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is no example in the Acts of persons confessing their sins, after baptism, either to the apostles or to any one else. But the main point to be remarked is, that the Roman Catechism states the system of auricular confession to the priest as a thing of divine institution, grounded on the express commission of Christ, saying, “Whosesoever sins ye remit, they are remitted,” &c. (which I have already shown to be connected with baptism, p. 71); while Basil, on the contrary, claims no such authority, but places his rule on the analogy of human discretion, comparing the case of sinners disclosing their transgressions to the priests with the custom of sick men telling their diseases to the physicians. Secondly, he says nothing of secrecy, nor of private absolution, nor of any sacramental vir. tue connected with the act of the priest, all of which are indispensable to the Roman system. Thirdly, the very fact that such questions were propounded on be. half of the monks, affords reasonable evidence that the priests of those days had not yet arrogated any such prerogative. Fourthly, the rule for the monasteries must be understood in consistency with the other passages, where Basil speaks of penitence according to the old practice of keeping transgressors from the communion for years together, and exhorts sinners to disclose to their brethren, without shame, those sins which had been secretly committed. But lastly and especially, when Basil speaks of confessing their sins before those who are able to cure them, he evidently makes no allusion to any act of priestly absolution, but only to the results of pastoral oversight; for he explains himself by saying, that the sins were to be “ taken away by care and diligence."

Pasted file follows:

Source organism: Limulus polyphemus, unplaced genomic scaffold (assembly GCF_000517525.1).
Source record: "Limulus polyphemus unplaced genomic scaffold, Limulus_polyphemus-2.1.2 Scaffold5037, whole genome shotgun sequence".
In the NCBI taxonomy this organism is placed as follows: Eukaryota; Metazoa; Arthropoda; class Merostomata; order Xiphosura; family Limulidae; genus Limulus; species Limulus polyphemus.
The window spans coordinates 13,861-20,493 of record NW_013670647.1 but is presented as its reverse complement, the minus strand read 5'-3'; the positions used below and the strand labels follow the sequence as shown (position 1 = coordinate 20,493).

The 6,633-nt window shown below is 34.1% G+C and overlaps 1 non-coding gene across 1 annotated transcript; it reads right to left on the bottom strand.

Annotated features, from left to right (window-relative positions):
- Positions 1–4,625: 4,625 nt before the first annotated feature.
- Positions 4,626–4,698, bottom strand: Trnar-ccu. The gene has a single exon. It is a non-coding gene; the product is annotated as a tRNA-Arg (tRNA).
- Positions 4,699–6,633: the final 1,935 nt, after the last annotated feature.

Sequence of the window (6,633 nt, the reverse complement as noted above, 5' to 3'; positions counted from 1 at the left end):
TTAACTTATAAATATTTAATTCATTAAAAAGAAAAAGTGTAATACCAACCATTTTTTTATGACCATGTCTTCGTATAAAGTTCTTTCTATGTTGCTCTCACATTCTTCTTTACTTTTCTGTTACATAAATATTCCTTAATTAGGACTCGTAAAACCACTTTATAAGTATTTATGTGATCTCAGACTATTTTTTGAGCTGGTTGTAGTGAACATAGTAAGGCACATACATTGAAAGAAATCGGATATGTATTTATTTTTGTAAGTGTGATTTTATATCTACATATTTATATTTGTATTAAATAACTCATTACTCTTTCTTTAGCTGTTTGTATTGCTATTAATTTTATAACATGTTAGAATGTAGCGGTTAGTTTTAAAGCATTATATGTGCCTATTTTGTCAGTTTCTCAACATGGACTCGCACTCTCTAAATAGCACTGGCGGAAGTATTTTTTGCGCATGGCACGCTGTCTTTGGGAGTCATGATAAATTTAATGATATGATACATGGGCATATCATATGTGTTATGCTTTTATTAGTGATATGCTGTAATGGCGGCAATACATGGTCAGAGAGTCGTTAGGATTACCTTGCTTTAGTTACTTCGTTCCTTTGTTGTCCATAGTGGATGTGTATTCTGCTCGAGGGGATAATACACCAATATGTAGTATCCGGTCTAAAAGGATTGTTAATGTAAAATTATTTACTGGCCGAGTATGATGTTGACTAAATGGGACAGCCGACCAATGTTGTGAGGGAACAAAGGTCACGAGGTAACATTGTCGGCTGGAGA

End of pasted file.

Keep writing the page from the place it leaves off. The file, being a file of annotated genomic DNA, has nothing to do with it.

And with this accords the testimony of Gregory, bishop of Nazianzen, the cotemporary and friend of
Basil. I shall cite him, therefore, as my eleventh witness to the established system of the primitive day:
“Do not think it grievous to confess thy sin, knowing in what covenant John baptized: that by the shame of the present life thou mayest escape the shame and ignominy of the life to come, and mayest make it manifest that thou hatest and detestest sin, seriously and sincerely, while thou dost treat it as if worthy of contumely, and expose it to scorn, and accomplish thy triumph over it." -(App., Note 36.)